‘As­sisted sui­cide is a world I don’t want to be in’

Sunday Times - - NEWS -

A FEW weeks ago Justin Var­ian con­tacted Sean Dav­i­son through Dig­nity SA, the or­gan­i­sa­tion Dav­i­son founded to lobby for the le­gal­i­sa­tion of as­sisted sui­cide. Var­ian had mo­tor neu­ron dis­ease, was ter­mi­nally ill and wanted to die.

Dav­i­son, a New Zealand-born pro­fes­sor in the biotech­nol­ogy depart­ment at the Univer­sity of the Western Cape, shot to promi­nence when he was charged in New Zealand with mur­der after help­ing his 85year-old mother to die when she was ter­mi­nally ill with can­cer and had tried, but failed, to starve her­self to death.

He en­tered a plea bar­gain whereby he pleaded guilty to a lesser charge of as­sisted sui­cide. He was sen­tenced to five months’ de­ten­tion, which he served un­der house ar­rest.

Last year Dav­i­son helped a doc­tor friend end his life after he had been left a quad­ri­plegic in an ac­ci­dent in 2005. He said he found the ex­pe­ri­ence so stress­ful that he never wanted to go through it again.

Apart from the emo­tional toll, the last thing he wants, he says, is to be known as “Dr Death”.

“I am of­ten asked for as­sis­tance to die. This is a world I don’t want to be in.”

In that case he will have to draw a line. But how will he do this now that he has be­come the most pub­lic go-to man for as­sisted sui­cide in the coun­try?

“The only way to draw the line is to not meet the peo­ple who are suf­fer­ing and des­per­ate to die, and fo­cus my en­ergy on get­ting the law changed for the ben­e­fit of all.”

He ded­i­cated him­self to this after see­ing the suf­fer­ing that his mother en­dured to try to end her life with­out break­ing the law.

“My mother would not have gone on a hunger strike if she knew she had the op­tion of a guar­an­teed as­sisted death.”

He says it was with some re­luc­tance and after re­peated re­quests from Var­ian that he even­tu­ally agreed to meet him. They met many times over the fol­low­ing weeks.

“From the first time I met Justin he begged me for ad­vice on how to die. It was my com­pas­sion­ate duty to give him the in­for­ma­tion he des­per­ately wanted. No hu­mane per­son could have turned their back on him. He was ex­pe­ri­enc­ing un­bear­able suf­fer­ing, and he was des­per­ate to die.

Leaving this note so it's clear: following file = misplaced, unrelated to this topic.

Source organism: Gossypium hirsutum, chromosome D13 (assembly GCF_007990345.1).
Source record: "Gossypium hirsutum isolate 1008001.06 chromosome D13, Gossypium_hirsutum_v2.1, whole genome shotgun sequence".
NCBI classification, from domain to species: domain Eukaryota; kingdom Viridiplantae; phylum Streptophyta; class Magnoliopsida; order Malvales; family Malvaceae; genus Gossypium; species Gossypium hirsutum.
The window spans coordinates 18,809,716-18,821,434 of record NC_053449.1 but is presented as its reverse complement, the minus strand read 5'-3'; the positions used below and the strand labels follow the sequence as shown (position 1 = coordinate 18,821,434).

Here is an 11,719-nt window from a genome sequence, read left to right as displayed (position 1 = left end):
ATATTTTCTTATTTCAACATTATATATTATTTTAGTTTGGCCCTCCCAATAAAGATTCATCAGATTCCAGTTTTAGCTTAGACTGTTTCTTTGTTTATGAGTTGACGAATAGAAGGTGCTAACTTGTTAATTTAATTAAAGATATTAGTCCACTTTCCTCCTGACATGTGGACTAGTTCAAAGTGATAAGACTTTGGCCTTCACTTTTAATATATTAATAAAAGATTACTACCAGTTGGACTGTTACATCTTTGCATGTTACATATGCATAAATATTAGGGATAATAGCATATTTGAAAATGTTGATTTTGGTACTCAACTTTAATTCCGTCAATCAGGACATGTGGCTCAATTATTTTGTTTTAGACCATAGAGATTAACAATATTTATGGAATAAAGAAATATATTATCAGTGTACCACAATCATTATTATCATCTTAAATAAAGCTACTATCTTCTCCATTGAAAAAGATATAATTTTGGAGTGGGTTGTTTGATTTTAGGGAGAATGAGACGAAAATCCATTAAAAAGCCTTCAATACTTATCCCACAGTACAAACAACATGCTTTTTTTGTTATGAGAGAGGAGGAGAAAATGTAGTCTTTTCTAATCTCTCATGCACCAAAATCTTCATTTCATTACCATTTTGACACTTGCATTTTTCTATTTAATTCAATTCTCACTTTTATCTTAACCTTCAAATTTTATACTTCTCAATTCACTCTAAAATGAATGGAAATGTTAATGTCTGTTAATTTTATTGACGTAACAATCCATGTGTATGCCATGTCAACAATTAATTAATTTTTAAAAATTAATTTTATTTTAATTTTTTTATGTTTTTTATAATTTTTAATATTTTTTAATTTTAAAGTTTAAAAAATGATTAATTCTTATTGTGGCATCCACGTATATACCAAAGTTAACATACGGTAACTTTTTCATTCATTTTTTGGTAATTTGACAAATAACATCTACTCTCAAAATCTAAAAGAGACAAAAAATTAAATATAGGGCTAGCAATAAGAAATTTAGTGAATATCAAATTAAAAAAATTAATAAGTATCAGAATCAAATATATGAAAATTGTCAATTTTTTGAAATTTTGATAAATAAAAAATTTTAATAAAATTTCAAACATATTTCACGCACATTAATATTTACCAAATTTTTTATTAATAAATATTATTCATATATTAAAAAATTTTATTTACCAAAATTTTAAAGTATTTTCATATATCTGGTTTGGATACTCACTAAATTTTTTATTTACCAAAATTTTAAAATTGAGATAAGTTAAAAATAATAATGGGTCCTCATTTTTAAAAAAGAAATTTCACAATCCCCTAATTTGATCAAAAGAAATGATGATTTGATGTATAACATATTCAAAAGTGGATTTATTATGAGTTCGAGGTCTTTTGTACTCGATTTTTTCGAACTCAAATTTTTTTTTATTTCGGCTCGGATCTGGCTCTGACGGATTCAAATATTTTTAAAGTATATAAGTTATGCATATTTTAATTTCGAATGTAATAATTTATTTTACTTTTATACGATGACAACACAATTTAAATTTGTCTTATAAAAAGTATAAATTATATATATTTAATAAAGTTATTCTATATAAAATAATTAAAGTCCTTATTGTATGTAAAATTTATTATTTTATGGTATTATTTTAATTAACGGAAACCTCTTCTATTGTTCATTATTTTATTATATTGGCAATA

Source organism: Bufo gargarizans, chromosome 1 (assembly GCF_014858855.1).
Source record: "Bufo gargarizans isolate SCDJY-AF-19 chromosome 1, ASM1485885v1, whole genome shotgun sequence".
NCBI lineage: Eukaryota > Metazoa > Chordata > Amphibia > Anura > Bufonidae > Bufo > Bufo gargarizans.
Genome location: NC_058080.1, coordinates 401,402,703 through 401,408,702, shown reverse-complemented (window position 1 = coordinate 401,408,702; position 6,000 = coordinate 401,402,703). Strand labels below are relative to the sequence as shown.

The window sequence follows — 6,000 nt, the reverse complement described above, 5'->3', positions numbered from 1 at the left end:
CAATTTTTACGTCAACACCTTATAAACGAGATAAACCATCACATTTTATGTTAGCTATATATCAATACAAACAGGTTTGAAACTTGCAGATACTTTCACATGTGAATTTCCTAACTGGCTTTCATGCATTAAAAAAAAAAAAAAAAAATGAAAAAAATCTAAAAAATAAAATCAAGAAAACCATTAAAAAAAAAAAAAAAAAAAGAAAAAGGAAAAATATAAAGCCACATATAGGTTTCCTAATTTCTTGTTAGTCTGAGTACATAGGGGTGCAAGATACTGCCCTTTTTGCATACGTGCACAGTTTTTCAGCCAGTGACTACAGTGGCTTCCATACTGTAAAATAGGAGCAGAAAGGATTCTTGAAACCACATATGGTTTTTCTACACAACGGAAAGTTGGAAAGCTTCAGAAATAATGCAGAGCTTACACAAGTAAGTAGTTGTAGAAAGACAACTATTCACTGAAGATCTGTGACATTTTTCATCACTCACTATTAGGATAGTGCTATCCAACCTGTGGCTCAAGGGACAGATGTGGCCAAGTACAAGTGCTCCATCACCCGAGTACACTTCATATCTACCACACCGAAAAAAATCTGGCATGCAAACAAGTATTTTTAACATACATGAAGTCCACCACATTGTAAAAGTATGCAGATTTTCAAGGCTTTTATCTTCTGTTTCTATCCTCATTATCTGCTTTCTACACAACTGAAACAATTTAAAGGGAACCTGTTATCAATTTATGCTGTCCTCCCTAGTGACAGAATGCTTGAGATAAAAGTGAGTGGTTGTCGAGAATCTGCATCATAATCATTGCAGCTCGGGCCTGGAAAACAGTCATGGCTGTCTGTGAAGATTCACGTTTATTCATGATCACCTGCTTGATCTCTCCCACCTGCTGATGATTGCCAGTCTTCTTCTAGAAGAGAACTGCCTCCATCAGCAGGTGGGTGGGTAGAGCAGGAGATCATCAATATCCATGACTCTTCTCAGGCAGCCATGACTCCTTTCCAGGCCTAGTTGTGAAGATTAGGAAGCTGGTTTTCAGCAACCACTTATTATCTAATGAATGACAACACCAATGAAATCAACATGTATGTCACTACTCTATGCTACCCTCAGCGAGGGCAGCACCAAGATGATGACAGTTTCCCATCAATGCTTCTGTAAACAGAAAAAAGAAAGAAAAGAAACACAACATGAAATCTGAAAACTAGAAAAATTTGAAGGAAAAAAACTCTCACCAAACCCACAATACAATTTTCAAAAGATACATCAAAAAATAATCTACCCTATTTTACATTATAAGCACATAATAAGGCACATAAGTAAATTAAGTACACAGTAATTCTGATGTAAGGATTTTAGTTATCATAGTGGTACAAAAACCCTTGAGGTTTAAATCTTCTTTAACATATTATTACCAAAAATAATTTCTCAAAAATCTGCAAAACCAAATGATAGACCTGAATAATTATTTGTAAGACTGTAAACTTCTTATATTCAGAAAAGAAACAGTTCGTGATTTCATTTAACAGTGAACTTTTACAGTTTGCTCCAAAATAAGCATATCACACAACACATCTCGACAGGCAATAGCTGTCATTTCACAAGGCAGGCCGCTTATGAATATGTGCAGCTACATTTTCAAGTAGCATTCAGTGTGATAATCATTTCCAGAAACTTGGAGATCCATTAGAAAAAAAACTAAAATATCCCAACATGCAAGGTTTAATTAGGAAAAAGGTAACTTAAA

“As a dis­abled per­son he was de­prived of some­thing that is legally avail­able to an able-bod- ied per­son — sui­cide. The law dis­crim­i­nated against Justin be­cause of his dis­abil­ity.”

Dav­i­son says he is not wor­ried about le­gal con­se­quences. “I would be wor­ried if there were some­thing to worry about.”

He en­sured that Var­ian’s clos­est friends were in­cluded in the con­ver­sa­tion about his death.

He also has a video of Var­ian ex­press­ing his de­sire to die.

“Justin made it pub­lic knowl­edge that he was des­per­ate to die. I be­lieve no hu­mane per­son, who un­der­stood Justin’s suf­fer­ing, would op­pose him hav­ing MERCY: Sean Dav­i­son doesn’t want the ’Dr Death’ tag

Justin begged me for ad­vice on how to die. It was my duty to give him the in­for­ma­tion he wanted

as­sis­tance to end his life. I am cer­tain there will be no le­gal ac­tion.”

A high court case ear­lier this year in which Robin Stran­shamFord won le­gal sanc­tion to be helped to die has not changed the fact that as­sisted sui­cide is il­le­gal in South Africa. But it has set a le­gal prece­dent and as a re­sult Dav­i­son be­lieves the state would be re­luc­tant to charge any­one for an as­sisted sui­cide.

The gov­ern­ment is now chal­leng­ing this rul­ing in the Supreme Court of Ap­peal. If it fails, it can chal­lenge the rul­ing in the Con­sti­tu­tional Court.

“This will be the last av­enue of chal­lenge and the Con­sti­tu­tional Court will in­struct par­lia­ment to change the law. Par­lia­ment will be obliged to change the law since you can’t have the courts and par­lia­ment hav­ing dif­fer­ent in­ter­pre­ta­tions of the same law,” says Dav­i­son. — Chris Bar­ron

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